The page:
The most valuable assets of a 20th-century company were its production equipment. The most valuable asset of a 21st-century institution, whether business or non-business, will be its knowledge workers and their productivity.
– Peter Drucker 1999
No company can succeed without investing in its most important assets. Yet the challenge, as Peter Drucker points out, is recognizing what’s most important. Many modern organizations hold a vast network of “human resources” that are in essence dying on the vine due to a lack of ongoing investment, especially in the area of sustainability training and development. Fortunately, as leading companies are demonstrating, engaging and investing in employees isn’t a charitable effort – it pays dividends of higher company profits and more effective sustainability programs.
Accounting for human resources
To hear Paul Herman of HIP Investor tell it, many companies avoid investing in their employees on a regular basis – possibly due, in part, to a limitation in U.S. accounting standards. You see, employees are not considered an asset, according to the Generally Accepted Accounting Principles (GAAP), the standards by which American corporations develop their financial statements. Employees only show up as salary costs (Expenses on the Income Statement) and possibly as pension costs (Liabilities on the Balance Sheet).
The GAAP requirements can be overcome (Infosys, for instance reports their human resource valuation each year), but these structures tend to reinforce management’s 20th Century views of what are “investments or assets” versus “expenses or liabilities.” Like me, you’ve probably heard the phrase “our employees are our greatest asset” more than a few times. Even if we can’t show it properly on financial statements, why don’t we act like we mean it? Clearly, investing in infrastructure is believed to pay benefits, so why don’t we feel the same about our employees?
What to invest when you’re investing
But, you might ask, doesn’t treating employees as assets add costs (expenses)? To some extent, yes. But research also shows the additional costs are worth it, even based on strict value-creation. For example, Fortune analyzed the stock returns of their “100 Best Companies to Work For” from 1998 to 2010. They found a portfolio of the public companies on the list (reconfigured each year to match any changes) outperformed the S&P 500 by a cumulative return of 291% to 63%. Happy employees, in other words, are also highly profitable!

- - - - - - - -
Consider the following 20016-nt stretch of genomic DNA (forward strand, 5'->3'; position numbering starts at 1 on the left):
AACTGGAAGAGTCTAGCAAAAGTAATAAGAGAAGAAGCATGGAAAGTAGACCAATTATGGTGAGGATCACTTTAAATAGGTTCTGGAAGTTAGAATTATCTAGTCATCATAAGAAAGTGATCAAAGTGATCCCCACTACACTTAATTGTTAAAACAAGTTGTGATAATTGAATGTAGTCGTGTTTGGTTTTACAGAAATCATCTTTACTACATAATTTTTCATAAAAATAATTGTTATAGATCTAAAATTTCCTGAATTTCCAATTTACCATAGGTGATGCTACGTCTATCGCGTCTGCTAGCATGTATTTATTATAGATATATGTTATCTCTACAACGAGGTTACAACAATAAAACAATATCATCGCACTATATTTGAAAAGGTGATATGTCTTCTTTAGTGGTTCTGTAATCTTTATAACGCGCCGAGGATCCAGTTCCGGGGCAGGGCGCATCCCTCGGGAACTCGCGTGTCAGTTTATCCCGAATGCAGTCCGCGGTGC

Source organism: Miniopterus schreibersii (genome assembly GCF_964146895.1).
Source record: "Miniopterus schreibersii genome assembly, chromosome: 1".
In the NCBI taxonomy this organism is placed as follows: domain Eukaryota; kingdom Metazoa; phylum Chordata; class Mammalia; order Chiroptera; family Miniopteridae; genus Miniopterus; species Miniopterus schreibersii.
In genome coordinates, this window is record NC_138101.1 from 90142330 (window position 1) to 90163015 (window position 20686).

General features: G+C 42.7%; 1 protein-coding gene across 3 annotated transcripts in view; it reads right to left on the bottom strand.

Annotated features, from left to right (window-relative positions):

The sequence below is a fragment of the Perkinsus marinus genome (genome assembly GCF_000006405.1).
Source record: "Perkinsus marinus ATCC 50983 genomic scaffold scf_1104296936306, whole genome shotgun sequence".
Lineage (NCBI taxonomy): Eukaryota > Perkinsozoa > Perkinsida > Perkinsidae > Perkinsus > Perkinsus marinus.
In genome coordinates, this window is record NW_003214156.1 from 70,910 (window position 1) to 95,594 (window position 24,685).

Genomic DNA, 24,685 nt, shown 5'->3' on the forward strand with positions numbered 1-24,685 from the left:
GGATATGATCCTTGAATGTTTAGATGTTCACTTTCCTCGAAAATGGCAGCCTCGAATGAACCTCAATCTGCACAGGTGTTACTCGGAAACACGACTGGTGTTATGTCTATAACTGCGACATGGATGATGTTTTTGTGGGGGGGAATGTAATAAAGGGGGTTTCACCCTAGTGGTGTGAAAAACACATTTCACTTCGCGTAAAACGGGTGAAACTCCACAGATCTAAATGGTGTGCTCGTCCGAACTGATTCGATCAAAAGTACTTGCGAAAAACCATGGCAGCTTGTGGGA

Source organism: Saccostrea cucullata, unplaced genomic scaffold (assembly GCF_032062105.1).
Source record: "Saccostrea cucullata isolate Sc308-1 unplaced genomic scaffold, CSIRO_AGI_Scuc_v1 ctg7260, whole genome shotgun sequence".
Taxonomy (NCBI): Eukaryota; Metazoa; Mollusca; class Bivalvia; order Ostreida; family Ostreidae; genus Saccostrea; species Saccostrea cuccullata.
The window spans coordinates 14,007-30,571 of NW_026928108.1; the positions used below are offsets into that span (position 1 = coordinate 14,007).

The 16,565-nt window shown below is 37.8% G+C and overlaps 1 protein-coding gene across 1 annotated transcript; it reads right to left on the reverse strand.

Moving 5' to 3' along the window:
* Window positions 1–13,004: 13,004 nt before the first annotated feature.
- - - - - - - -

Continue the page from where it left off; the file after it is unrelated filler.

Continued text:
There is also a clear connection between broader employee engagement and sustainability – this 2010 Hewitt Associates study found employee perception of their firm’s stance on sustainability positively correlated to their level of engagement. And it has been clearly proven that more engaged employees are also more productive and innovative when they are engaged in their work. (Karen Dam does a nice job expanding on this idea over at TriplePundit.)
Whether or not you can quantify the short-term ROI of training programs, sustainability is growing in long-term importance for the modern firm. Adam Werbach, Chief Sustainability Officer at Saatchi & Saatchi put it this way:
Sustainability in a business context means long-term profitability. It is not just about being green or saving the planet: it is about enabling men and women within an organization to create a new business strategy framework attuned to the world around them, one that is flexible enough to respond to change and focused on the long view…One benefit of sustainability [training] programs is that they create horizontal and vertical information flows, connecting employees across function and building social relationships that allow new collaborations to occur.
Aside from the growing market pressure to do business “sustainably,” firms can create an environment more conducive to beneficial innovation. This is only possible, however, when employees are given the tools and training necessary to move forward rather than remain mired in the old way of doing things.
In Microsoft’s recently released white paper, Becoming Carbon Neutral: How Microsoft is becoming lean, green and accountable, they also recognize the value of having employees on board: “To successfully establish a culture of environmentally sustainable operations and achieve our commitment to carbon neutrality, it is critical that we have the support and participation of our employees.”
In order to ensure such support, they have established a number of initiatives, including “MS Green,” and an internal community group tasked with “increasing the environmental awareness of employees and educating them about programs such as mass transit, energy conservation, organic farming, and other local resources.”
The investment/return relationships between companies and their employees are reciprocal: “Employee engagement” means creating a dialog where the company is seen investing in the staff, which in turn invests back in the company, creating value for both. In the end we almost all work for companies where the people – as “intangible assets” – are the principal drivers for corporate value. The question is whether our firms operate accordingly.
How is your organization maximizing its return on investment in ”we the people”?